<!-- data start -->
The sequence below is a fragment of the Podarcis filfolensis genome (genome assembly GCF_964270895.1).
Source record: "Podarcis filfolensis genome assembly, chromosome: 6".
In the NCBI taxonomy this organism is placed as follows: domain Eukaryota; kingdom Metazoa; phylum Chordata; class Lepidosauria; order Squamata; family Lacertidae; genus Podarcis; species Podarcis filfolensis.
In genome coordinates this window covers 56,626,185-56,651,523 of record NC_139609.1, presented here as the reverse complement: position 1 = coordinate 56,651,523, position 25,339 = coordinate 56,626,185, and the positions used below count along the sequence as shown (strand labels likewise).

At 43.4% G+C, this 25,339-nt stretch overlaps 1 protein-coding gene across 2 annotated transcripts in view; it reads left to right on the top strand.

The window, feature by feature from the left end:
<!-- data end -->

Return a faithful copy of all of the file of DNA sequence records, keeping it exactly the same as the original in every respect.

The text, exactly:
The sequence below is a fragment of the Podarcis filfolensis genome (genome assembly GCF_964270895.1).
Source record: "Podarcis filfolensis genome assembly, chromosome: 6".
In the NCBI taxonomy this organism is placed as follows: domain Eukaryota; kingdom Metazoa; phylum Chordata; class Lepidosauria; order Squamata; family Lacertidae; genus Podarcis; species Podarcis filfolensis.
In genome coordinates this window covers 56,626,185-56,651,523 of record NC_139609.1, presented here as the reverse complement: position 1 = coordinate 56,651,523, position 25,339 = coordinate 56,626,185, and the positions used below count along the sequence as shown (strand labels likewise).

At 43.4% G+C, this 25,339-nt stretch overlaps 1 protein-coding gene across 2 annotated transcripts in view; it reads left to right on the top strand.

The window, feature by feature from the left end: